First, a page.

Businesses and other large organizations relying on BlackBerry devices should consider an alternative, given the company’s struggles and its recent embrace of a buyout offer, a Gartner report suggests.
BlackBerry last month said it would consider being acquired by its largest shareholder, Canadian firm Fairfax Financial Holdings, but is seeking alternative offers. New York-based private equity firm Cerberus Capital Management, has also expressed interest in the company, despite a recent drop in revenue.
BlackBerry recorded revenue of $1.6 billion this quarter, down 49 percent from the previous quarter and 45 percent from the same time last year, according to a report for investors. Losses were $965 million, compared to $84 million the previous quarter and $229 million a year ago.
“We are very disappointed with our operational and financial results this quarter and have announced a series of major changes to address the competitive hardware environment and our cost structure,” Thorston Heins, BlackBerry’s president and chief executive, said in a statement. But he noted growth in BlackBerry’s business-specific offering, which has 25,000 servers installed, up from 19,000 in July.
Blackberry estimated it would spend $400 million, pre-tax, cutting 4,500 positions by the first quarter of fiscal year 2015, according to a Securities and Exchange Commission filing this week. This would include employee termination benefits among other restructuring costs.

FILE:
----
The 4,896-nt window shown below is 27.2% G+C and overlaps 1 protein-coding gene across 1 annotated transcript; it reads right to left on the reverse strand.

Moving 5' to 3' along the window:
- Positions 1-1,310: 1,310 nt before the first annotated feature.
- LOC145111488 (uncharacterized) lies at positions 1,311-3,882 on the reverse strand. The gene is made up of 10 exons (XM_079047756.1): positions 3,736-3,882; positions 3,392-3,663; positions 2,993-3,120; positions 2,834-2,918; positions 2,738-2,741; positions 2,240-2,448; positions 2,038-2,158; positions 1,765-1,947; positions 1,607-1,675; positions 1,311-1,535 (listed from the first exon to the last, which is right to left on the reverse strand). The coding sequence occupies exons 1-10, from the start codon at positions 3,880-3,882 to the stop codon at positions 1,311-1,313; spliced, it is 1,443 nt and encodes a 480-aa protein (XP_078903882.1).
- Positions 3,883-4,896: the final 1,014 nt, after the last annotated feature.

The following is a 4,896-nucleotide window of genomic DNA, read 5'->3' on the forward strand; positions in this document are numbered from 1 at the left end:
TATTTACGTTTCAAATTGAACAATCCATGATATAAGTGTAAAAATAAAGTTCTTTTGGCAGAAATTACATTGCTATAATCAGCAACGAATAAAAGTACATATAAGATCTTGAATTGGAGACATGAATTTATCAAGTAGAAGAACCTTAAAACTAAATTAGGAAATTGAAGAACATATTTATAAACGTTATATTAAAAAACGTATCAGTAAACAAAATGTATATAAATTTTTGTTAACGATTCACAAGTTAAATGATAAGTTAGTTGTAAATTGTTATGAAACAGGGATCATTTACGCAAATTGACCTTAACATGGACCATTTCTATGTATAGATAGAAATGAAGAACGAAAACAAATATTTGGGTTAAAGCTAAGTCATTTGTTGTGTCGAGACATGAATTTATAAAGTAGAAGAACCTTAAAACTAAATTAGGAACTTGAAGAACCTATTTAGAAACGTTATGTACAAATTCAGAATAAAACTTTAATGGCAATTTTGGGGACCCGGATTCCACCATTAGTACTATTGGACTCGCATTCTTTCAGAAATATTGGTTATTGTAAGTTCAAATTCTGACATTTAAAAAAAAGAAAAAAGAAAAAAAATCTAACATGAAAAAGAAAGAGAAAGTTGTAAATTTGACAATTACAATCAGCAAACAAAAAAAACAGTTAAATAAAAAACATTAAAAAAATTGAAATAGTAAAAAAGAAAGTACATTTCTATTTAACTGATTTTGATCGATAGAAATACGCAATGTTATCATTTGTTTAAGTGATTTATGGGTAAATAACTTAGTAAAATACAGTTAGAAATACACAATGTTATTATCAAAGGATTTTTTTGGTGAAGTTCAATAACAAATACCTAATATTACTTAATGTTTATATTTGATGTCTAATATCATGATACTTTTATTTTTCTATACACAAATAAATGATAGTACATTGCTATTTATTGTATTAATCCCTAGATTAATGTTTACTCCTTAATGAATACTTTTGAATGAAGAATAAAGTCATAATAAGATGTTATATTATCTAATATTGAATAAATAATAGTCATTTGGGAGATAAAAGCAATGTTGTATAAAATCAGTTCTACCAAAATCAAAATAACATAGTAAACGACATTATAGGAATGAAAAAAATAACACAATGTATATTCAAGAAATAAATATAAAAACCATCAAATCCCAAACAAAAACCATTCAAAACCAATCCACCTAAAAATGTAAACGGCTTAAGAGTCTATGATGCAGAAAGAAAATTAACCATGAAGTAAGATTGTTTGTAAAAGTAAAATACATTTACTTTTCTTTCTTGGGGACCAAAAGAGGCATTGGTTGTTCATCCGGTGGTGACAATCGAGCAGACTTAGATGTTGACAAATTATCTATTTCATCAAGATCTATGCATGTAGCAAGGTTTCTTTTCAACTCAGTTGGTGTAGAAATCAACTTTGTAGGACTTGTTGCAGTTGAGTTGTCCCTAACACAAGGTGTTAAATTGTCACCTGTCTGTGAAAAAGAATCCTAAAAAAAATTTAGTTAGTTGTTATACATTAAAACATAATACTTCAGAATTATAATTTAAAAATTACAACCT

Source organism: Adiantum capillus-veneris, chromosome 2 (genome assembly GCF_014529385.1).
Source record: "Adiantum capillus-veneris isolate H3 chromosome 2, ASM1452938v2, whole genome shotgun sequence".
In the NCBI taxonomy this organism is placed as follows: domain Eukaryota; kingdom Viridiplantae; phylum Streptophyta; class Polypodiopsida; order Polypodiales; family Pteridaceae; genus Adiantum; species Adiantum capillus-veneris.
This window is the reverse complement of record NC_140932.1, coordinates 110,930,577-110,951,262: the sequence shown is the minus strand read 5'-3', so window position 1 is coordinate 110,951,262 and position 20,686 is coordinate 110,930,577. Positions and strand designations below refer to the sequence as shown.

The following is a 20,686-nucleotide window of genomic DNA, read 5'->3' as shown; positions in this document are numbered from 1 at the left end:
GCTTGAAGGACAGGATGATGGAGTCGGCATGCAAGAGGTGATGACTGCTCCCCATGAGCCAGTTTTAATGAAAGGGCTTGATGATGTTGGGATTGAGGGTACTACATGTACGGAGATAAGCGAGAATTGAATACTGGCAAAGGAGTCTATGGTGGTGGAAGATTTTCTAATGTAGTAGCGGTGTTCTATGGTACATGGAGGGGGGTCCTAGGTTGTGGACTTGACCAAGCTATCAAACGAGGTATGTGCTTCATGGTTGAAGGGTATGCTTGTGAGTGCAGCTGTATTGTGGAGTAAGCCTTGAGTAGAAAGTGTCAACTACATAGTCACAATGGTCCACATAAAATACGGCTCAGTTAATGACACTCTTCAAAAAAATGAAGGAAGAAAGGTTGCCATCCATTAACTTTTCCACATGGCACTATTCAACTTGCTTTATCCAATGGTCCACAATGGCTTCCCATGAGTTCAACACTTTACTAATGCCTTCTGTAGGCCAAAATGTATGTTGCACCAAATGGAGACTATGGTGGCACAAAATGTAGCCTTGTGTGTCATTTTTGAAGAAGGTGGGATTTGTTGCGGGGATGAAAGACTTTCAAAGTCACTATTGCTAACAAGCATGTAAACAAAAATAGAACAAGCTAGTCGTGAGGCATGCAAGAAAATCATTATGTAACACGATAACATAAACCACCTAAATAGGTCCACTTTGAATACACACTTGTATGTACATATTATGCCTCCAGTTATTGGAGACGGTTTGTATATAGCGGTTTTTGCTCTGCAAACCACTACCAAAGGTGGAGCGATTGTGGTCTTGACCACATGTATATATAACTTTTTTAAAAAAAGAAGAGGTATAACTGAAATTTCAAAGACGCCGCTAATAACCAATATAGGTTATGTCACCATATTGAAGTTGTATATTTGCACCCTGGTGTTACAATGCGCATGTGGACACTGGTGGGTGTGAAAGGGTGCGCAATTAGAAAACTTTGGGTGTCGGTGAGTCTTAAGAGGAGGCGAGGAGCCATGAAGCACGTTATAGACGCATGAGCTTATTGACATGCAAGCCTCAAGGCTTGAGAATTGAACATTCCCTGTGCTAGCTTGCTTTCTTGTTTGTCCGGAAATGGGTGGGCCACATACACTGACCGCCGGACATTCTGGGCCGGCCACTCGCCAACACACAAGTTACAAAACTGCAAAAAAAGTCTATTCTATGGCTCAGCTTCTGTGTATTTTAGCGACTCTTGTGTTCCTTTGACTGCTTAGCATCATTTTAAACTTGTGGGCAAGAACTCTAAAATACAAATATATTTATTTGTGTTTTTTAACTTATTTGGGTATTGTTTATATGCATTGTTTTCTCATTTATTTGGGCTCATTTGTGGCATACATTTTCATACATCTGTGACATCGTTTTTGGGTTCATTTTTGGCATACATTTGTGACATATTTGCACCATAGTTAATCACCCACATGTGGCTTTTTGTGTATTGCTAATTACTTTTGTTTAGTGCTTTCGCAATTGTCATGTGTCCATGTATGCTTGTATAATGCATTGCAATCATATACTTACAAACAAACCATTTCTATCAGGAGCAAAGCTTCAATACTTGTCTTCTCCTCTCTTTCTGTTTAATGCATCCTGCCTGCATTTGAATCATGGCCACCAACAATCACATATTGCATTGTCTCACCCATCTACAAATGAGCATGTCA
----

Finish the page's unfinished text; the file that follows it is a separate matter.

After last week’s news, Gartner analyst Ken Dulaney released a report titled “BlackBerry Announcements Require Enterprises to Take Action,” recommending business clients consider back-up communication options.
The string of announcements are “an unusually large amount of negative news for a key vendor, so it’s understandable that IT leaders would want to prepare for alternatives,” Dulaney wrote. Almost a quarter of businesses Gartner surveyed use BlackBerry.
Alternatives mentioned included transitioning to other devices, upgrading only a limited set of users to BlackBerry’s new offerings, and not activating BlackBerry software for non-BlackBerry devices until later. Dulaney recommended businesses revisit their relationship with BlackBerry over the next six months, by which time he predicted the company’s future would be clearer.
A BlackBerry spokesperson characterized the report as “purely speculative,” according a statement released to All Things D, a Wall Street Journal tech blog. “BlackBerry is restructuring and pursing strategic alternatives to increase its focus on its core enterprise business. We remain steadfast in our mission to deliver the most secure and powerful mobile management solutions and smartphones to our customers.”